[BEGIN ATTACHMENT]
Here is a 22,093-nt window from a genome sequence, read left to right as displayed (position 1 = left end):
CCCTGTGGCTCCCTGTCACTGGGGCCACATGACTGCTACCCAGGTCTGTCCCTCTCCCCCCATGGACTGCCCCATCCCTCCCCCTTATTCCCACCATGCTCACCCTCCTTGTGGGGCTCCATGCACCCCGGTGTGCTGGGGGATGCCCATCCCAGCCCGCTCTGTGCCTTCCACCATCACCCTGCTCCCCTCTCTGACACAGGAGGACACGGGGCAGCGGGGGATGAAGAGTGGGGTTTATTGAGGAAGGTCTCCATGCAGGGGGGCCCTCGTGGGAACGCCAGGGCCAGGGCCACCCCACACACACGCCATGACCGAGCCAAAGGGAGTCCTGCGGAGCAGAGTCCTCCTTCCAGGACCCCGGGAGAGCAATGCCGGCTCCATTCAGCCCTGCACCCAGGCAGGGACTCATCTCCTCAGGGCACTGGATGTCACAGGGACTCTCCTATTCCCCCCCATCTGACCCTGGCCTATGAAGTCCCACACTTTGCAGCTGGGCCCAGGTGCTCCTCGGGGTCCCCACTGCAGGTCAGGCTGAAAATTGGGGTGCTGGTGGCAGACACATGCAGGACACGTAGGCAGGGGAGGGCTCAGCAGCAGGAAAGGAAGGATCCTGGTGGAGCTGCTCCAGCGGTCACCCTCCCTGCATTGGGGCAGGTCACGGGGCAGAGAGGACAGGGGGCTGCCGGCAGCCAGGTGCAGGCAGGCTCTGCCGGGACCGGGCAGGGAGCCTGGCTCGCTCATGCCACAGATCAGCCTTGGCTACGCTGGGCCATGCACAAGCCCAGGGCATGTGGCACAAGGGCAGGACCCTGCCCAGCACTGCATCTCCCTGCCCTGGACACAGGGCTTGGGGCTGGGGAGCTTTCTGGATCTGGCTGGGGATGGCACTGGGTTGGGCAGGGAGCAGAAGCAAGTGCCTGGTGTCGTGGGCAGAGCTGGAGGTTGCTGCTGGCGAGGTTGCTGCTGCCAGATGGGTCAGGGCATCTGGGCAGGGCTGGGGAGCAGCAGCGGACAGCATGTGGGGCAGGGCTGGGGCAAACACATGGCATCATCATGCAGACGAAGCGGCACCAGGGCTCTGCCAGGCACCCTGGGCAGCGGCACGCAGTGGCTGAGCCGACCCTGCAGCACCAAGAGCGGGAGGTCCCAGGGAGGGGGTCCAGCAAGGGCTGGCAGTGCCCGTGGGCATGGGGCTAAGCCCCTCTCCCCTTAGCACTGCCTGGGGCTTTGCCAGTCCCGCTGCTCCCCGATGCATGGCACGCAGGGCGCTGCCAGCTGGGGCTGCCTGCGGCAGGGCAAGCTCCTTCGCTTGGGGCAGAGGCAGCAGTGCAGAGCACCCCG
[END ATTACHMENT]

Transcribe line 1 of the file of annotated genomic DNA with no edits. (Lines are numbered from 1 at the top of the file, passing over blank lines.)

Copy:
Here is a 22,093-nt window from a genome sequence, read left to right as displayed (position 1 = left end):